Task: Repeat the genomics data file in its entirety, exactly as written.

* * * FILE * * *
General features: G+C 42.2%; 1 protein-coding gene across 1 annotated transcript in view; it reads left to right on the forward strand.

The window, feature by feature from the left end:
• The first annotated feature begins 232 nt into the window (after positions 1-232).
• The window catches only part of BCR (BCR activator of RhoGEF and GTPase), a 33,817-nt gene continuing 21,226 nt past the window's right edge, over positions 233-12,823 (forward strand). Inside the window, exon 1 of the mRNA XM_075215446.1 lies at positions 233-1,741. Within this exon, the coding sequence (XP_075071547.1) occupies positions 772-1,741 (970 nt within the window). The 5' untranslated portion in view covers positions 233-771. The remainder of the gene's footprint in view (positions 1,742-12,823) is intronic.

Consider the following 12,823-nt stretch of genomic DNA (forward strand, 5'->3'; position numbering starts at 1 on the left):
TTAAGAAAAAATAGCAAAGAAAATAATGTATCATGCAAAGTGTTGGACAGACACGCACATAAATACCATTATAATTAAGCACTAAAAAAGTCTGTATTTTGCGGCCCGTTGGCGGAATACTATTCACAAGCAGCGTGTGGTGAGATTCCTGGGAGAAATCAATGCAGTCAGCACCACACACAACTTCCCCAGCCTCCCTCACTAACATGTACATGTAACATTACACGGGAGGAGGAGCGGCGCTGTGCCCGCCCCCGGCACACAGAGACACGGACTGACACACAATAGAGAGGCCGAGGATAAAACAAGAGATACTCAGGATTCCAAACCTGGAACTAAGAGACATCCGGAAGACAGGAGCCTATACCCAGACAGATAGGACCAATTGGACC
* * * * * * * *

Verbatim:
General features: G+C 42.2%; 1 protein-coding gene across 1 annotated transcript in view; it reads left to right on the forward strand.

The window, feature by feature from the left end:
• The first annotated feature begins 232 nt into the window (after positions 1-232).
• The window catches only part of BCR (BCR activator of RhoGEF and GTPase), a 33,817-nt gene continuing 21,226 nt past the window's right edge, over positions 233-12,823 (forward strand). Inside the window, exon 1 of the mRNA XM_075215446.1 lies at positions 233-1,741. Within this exon, the coding sequence (XP_075071547.1) occupies positions 772-1,741 (970 nt within the window). The 5' untranslated portion in view covers positions 233-771. The remainder of the gene's footprint in view (positions 1,742-12,823) is intronic.

Consider the following 12,823-nt stretch of genomic DNA (forward strand, 5'->3'; position numbering starts at 1 on the left):
TTAAGAAAAAATAGCAAAGAAAATAATGTATCATGCAAAGTGTTGGACAGACACGCACATAAATACCATTATAATTAAGCACTAAAAAAGTCTGTATTTTGCGGCCCGTTGGCGGAATACTATTCACAAGCAGCGTGTGGTGAGATTCCTGGGAGAAATCAATGCAGTCAGCACCACACACAACTTCCCCAGCCTCCCTCACTAACATGTACATGTAACATTACACGGGAGGAGGAGCGGCGCTGTGCCCGCCCCCGGCACACAGAGACACGGACTGACACACAATAGAGAGGCCGAGGATAAAACAAGAGATACTCAGGATTCCAAACCTGGAACTAAGAGACATCCGGAAGACAGGAGCCTATACCCAGACAGATAGGACCAATTGGACC